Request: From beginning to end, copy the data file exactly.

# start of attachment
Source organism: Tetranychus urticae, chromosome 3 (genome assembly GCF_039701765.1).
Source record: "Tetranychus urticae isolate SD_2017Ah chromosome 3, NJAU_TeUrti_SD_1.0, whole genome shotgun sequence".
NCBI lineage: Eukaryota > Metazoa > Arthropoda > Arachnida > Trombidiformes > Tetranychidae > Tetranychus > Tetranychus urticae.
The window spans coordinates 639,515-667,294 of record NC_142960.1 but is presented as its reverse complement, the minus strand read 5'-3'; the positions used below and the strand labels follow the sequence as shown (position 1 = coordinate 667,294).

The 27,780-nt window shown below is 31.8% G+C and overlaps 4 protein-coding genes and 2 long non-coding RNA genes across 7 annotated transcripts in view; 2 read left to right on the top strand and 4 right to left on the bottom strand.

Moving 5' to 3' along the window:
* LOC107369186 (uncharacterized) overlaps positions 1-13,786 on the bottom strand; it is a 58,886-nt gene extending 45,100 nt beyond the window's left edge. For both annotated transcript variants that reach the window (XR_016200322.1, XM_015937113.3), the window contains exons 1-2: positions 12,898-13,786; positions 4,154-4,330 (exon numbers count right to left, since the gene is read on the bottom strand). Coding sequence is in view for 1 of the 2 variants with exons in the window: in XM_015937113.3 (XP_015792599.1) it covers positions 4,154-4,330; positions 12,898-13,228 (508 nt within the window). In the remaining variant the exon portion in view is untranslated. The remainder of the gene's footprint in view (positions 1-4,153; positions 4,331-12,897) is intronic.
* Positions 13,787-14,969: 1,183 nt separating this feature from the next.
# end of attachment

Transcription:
Source organism: Tetranychus urticae, chromosome 3 (genome assembly GCF_039701765.1).
Source record: "Tetranychus urticae isolate SD_2017Ah chromosome 3, NJAU_TeUrti_SD_1.0, whole genome shotgun sequence".
NCBI lineage: Eukaryota > Metazoa > Arthropoda > Arachnida > Trombidiformes > Tetranychidae > Tetranychus > Tetranychus urticae.
The window spans coordinates 639,515-667,294 of record NC_142960.1 but is presented as its reverse complement, the minus strand read 5'-3'; the positions used below and the strand labels follow the sequence as shown (position 1 = coordinate 667,294).

The 27,780-nt window shown below is 31.8% G+C and overlaps 4 protein-coding genes and 2 long non-coding RNA genes across 7 annotated transcripts in view; 2 read left to right on the top strand and 4 right to left on the bottom strand.

Moving 5' to 3' along the window:
* LOC107369186 (uncharacterized) overlaps positions 1-13,786 on the bottom strand; it is a 58,886-nt gene extending 45,100 nt beyond the window's left edge. For both annotated transcript variants that reach the window (XR_016200322.1, XM_015937113.3), the window contains exons 1-2: positions 12,898-13,786; positions 4,154-4,330 (exon numbers count right to left, since the gene is read on the bottom strand). Coding sequence is in view for 1 of the 2 variants with exons in the window: in XM_015937113.3 (XP_015792599.1) it covers positions 4,154-4,330; positions 12,898-13,228 (508 nt within the window). In the remaining variant the exon portion in view is untranslated. The remainder of the gene's footprint in view (positions 1-4,153; positions 4,331-12,897) is intronic.
* Positions 13,787-14,969: 1,183 nt separating this feature from the next.